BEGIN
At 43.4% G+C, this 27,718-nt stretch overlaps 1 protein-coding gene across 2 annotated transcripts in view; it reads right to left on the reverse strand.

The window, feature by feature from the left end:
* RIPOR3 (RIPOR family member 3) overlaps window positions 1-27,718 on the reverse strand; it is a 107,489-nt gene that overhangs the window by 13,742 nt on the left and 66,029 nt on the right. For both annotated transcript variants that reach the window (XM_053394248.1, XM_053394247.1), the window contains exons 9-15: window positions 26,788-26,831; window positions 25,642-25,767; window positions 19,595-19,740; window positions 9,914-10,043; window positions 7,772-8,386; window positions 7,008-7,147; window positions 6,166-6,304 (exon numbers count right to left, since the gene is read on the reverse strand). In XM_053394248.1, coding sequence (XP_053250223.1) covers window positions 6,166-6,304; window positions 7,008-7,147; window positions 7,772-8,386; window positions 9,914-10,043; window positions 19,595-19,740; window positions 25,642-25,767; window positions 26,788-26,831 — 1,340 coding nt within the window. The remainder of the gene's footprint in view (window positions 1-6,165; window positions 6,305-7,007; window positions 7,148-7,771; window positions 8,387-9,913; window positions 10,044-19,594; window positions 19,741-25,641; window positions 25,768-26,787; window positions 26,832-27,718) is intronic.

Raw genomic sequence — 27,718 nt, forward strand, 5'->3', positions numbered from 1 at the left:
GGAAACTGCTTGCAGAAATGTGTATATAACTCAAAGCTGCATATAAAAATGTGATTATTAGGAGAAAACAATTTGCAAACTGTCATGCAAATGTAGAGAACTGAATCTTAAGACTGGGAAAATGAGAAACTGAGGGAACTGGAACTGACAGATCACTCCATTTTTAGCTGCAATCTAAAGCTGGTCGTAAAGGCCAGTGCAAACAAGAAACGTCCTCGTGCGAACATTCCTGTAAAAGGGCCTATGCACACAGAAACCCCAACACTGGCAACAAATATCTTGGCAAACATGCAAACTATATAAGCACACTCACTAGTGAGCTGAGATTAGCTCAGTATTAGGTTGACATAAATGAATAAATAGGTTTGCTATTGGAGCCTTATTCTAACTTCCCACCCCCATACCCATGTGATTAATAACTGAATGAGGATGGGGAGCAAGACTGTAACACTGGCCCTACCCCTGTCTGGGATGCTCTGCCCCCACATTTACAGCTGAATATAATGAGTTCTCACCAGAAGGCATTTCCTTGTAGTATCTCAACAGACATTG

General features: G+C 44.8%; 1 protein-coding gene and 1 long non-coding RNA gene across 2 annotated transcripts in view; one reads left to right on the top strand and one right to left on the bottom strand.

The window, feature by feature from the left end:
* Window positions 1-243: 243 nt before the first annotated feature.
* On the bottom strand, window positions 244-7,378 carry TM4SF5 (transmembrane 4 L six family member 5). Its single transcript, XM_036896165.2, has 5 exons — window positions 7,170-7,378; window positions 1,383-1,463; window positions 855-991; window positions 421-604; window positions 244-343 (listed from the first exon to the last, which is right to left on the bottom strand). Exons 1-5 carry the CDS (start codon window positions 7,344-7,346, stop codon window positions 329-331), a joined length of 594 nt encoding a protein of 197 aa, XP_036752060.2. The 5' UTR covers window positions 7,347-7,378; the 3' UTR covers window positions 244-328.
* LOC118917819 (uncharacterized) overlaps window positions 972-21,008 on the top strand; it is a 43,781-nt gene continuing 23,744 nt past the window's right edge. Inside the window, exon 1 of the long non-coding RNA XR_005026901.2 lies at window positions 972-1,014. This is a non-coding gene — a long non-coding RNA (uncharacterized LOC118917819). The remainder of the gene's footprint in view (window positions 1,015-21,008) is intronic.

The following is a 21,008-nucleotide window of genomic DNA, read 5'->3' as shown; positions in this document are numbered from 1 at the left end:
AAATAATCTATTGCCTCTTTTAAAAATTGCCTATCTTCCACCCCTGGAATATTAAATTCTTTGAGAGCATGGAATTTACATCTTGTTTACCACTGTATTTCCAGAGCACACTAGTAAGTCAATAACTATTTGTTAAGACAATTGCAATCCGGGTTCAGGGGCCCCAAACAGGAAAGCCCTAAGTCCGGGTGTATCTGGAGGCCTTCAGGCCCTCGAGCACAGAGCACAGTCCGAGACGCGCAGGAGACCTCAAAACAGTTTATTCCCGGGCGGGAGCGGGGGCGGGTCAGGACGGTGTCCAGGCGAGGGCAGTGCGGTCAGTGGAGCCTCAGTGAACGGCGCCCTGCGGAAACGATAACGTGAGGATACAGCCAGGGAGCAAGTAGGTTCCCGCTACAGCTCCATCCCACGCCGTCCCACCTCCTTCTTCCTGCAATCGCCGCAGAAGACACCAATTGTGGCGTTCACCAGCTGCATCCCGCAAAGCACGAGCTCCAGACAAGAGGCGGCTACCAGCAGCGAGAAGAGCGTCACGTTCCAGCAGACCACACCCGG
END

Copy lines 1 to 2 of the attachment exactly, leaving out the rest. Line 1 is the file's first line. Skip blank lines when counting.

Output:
At 43.4% G+C, this 27,718-nt stretch overlaps 1 protein-coding gene across 2 annotated transcripts in view; it reads right to left on the reverse strand.

The window, feature by feature from the left end: